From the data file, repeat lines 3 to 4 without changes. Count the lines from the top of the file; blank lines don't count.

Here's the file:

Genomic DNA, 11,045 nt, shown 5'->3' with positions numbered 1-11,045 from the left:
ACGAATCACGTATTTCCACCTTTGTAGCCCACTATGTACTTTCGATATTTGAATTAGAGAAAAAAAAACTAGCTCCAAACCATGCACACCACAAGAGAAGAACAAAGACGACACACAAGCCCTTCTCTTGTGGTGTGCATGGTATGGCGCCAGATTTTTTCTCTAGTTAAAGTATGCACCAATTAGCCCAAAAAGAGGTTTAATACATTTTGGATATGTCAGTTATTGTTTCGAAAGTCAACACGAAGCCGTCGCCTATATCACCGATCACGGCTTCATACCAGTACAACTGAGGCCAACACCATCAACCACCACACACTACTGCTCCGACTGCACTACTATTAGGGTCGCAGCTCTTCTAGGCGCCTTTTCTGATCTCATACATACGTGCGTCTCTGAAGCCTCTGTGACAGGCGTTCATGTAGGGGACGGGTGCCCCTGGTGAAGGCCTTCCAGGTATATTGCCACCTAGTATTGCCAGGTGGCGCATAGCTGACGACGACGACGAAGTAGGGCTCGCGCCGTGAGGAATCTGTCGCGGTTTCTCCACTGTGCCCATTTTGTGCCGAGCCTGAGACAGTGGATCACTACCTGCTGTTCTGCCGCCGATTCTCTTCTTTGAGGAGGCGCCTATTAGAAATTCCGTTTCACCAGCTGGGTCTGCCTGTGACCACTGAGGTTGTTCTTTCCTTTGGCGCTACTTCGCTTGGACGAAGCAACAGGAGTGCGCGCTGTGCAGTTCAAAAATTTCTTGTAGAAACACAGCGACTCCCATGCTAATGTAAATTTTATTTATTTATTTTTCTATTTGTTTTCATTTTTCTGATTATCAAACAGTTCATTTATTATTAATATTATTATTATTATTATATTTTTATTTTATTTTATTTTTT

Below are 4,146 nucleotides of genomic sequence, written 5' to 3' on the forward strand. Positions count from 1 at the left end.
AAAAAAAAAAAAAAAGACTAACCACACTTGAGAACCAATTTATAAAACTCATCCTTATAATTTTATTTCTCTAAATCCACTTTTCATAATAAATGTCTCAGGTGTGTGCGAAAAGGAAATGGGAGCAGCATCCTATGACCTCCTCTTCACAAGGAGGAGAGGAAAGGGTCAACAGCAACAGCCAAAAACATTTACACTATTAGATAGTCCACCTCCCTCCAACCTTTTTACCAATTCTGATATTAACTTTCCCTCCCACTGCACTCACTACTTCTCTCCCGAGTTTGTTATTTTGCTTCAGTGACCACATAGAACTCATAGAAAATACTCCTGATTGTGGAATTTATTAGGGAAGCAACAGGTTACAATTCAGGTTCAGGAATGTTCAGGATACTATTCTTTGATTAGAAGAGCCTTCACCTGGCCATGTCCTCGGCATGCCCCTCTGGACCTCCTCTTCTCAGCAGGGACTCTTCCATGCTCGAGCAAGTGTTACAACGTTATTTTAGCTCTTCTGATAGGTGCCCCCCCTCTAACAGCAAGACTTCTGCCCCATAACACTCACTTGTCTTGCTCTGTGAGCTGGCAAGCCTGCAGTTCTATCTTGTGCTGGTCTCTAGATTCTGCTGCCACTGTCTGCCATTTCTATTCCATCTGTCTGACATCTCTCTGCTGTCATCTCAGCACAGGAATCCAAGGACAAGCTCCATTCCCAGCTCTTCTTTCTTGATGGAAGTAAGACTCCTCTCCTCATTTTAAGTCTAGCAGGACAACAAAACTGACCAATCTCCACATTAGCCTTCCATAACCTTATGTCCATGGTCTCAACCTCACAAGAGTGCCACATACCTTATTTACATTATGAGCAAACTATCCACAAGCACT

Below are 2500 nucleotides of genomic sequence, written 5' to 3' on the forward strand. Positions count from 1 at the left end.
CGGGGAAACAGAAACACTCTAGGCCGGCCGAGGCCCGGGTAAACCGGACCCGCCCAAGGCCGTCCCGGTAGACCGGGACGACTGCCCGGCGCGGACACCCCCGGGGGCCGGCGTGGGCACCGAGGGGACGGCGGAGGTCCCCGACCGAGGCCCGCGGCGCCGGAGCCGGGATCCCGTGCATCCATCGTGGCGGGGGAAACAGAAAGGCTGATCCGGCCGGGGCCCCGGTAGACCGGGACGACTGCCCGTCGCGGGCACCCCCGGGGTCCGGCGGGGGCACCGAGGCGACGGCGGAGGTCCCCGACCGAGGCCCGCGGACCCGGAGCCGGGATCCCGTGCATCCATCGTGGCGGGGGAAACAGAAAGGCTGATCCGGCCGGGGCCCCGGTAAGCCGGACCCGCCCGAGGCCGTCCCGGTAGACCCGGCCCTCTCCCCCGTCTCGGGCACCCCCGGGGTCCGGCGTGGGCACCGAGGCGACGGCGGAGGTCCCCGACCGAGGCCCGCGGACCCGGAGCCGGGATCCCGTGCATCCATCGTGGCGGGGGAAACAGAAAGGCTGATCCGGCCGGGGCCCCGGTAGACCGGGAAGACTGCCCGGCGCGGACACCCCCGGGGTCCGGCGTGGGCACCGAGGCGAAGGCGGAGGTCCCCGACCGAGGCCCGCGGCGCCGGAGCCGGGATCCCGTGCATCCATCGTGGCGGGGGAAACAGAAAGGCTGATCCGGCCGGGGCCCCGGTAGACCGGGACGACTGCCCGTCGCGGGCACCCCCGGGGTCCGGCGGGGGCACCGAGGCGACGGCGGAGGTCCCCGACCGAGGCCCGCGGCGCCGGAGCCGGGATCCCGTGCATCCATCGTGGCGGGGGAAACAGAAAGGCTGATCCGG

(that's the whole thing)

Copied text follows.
Below are 4,146 nucleotides of genomic sequence, written 5' to 3' on the forward strand. Positions count from 1 at the left end.
AAAAAAAAAAAAAAAGACTAACCACACTTGAGAACCAATTTATAAAACTCATCCTTATAATTTTATTTCTCTAAATCCACTTTTCATAATAAATGTCTCAGGTGTGTGCGAAAAGGAAATGGGAGCAGCATCCTATGACCTCCTCTTCACAAGGAGGAGAGGAAAGGGTCAACAGCAACAGCCAAAAACATTTACACTATTAGATAGTCCACCTCCCTCCAACCTTTTTACCAATTCTGATATTAACTTTCCCTCCCACTGCACTCACTACTTCTCTCCCGAGTTTGTTATTTTGCTTCAGTGACCACATAGAACTCATAGAAAATACTCCTGATTGTGGAATTTATTAGGGAAGCAACAGGTTACAATTCAGGTTCAGGAATGTTCAGGATACTATTCTTTGATTAGAAGAGCCTTCACCTGGCCATGTCCTCGGCATGCCCCTCTGGACCTCCTCTTCTCAGCAGGGACTCTTCCATGCTCGAGCAAGTGTTACAACGTTATTTTAGCTCTTCTGATAGGTGCCCCCCCTCTAACAGCAAGACTTCTGCCCCATAACACTCACTTGTCTTGCTCTGTGAGCTGGCAAGCCTGCAGTTCTATCTTGTGCTGGTCTCTAGATTCTGCTGCCACTGTCTGCCATTTCTATTCCATCTGTCTGACATCTCTCTGCTGTCATCTCAGCACAGGAATCCAAGGACAAGCTCCATTCCCAGCTCTTCTTTCTTGATGGAAGTAAGACTCCTCTCCTCATTTTAAGTCTAGCAGGACAACAAAACTGACCAATCTCCACATTAGCCTTCCATAACCTTATGTCCATGGTCTCAACCTCACAAGAGTGCCACATACCTTATTTACATTATGAGCAAACTATCCACAAGCACT